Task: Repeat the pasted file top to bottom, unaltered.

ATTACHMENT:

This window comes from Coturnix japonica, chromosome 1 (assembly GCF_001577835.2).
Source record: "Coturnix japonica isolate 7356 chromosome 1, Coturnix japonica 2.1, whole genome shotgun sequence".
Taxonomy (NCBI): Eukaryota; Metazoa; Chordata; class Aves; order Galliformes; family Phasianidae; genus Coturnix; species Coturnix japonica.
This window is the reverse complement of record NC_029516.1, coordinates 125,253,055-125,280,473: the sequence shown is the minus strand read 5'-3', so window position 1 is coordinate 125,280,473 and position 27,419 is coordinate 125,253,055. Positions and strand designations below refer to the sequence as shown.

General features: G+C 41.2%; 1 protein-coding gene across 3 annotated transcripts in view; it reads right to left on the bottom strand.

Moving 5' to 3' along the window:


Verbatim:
This window comes from Coturnix japonica, chromosome 1 (assembly GCF_001577835.2).
Source record: "Coturnix japonica isolate 7356 chromosome 1, Coturnix japonica 2.1, whole genome shotgun sequence".
Taxonomy (NCBI): Eukaryota; Metazoa; Chordata; class Aves; order Galliformes; family Phasianidae; genus Coturnix; species Coturnix japonica.
This window is the reverse complement of record NC_029516.1, coordinates 125,253,055-125,280,473: the sequence shown is the minus strand read 5'-3', so window position 1 is coordinate 125,280,473 and position 27,419 is coordinate 125,253,055. Positions and strand designations below refer to the sequence as shown.

General features: G+C 41.2%; 1 protein-coding gene across 3 annotated transcripts in view; it reads right to left on the bottom strand.

Moving 5' to 3' along the window: